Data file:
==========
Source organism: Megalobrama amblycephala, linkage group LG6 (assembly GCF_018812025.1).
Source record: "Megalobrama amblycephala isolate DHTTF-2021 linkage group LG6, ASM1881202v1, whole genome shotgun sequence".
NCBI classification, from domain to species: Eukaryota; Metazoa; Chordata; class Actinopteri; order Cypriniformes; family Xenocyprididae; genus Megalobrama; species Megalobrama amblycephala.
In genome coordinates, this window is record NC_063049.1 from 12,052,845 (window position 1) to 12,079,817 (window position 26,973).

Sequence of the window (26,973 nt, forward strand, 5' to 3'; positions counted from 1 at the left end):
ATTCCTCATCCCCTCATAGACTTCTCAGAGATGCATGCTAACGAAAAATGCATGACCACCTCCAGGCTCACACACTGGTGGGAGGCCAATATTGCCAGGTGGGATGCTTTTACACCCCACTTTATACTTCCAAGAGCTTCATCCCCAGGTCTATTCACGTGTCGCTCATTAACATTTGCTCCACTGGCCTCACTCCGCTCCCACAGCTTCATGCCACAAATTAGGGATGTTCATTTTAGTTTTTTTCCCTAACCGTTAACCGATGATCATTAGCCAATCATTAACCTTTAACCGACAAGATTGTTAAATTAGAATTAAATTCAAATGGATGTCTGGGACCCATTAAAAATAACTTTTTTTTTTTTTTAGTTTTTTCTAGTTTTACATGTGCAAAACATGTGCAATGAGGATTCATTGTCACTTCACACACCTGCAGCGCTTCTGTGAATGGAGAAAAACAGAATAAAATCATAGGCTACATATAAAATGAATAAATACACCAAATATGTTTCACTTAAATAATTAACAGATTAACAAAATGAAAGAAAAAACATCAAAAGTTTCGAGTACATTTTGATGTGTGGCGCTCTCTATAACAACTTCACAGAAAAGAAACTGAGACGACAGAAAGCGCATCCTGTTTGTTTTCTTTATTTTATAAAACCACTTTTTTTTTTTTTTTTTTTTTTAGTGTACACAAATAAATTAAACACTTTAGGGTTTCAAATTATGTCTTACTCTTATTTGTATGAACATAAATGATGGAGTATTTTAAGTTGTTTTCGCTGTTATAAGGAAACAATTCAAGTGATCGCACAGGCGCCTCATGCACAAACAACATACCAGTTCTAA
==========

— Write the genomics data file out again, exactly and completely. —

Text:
Source organism: Megalobrama amblycephala, linkage group LG6 (assembly GCF_018812025.1).
Source record: "Megalobrama amblycephala isolate DHTTF-2021 linkage group LG6, ASM1881202v1, whole genome shotgun sequence".
NCBI classification, from domain to species: Eukaryota; Metazoa; Chordata; class Actinopteri; order Cypriniformes; family Xenocyprididae; genus Megalobrama; species Megalobrama amblycephala.
In genome coordinates, this window is record NC_063049.1 from 12,052,845 (window position 1) to 12,079,817 (window position 26,973).

Sequence of the window (26,973 nt, forward strand, 5' to 3'; positions counted from 1 at the left end):
ATTCCTCATCCCCTCATAGACTTCTCAGAGATGCATGCTAACGAAAAATGCATGACCACCTCCAGGCTCACACACTGGTGGGAGGCCAATATTGCCAGGTGGGATGCTTTTACACCCCACTTTATACTTCCAAGAGCTTCATCCCCAGGTCTATTCACGTGTCGCTCATTAACATTTGCTCCACTGGCCTCACTCCGCTCCCACAGCTTCATGCCACAAATTAGGGATGTTCATTTTAGTTTTTTTCCCTAACCGTTAACCGATGATCATTAGCCAATCATTAACCTTTAACCGACAAGATTGTTAAATTAGAATTAAATTCAAATGGATGTCTGGGACCCATTAAAAATAACTTTTTTTTTTTTTTAGTTTTTTCTAGTTTTACATGTGCAAAACATGTGCAATGAGGATTCATTGTCACTTCACACACCTGCAGCGCTTCTGTGAATGGAGAAAAACAGAATAAAATCATAGGCTACATATAAAATGAATAAATACACCAAATATGTTTCACTTAAATAATTAACAGATTAACAAAATGAAAGAAAAAACATCAAAAGTTTCGAGTACATTTTGATGTGTGGCGCTCTCTATAACAACTTCACAGAAAAGAAACTGAGACGACAGAAAGCGCATCCTGTTTGTTTTCTTTATTTTATAAAACCACTTTTTTTTTTTTTTTTTTTTTTAGTGTACACAAATAAATTAAACACTTTAGGGTTTCAAATTATGTCTTACTCTTATTTGTATGAACATAAATGATGGAGTATTTTAAGTTGTTTTCGCTGTTATAAGGAAACAATTCAAGTGATCGCACAGGCGCCTCATGCACAAACAACATACCAGTTCTAA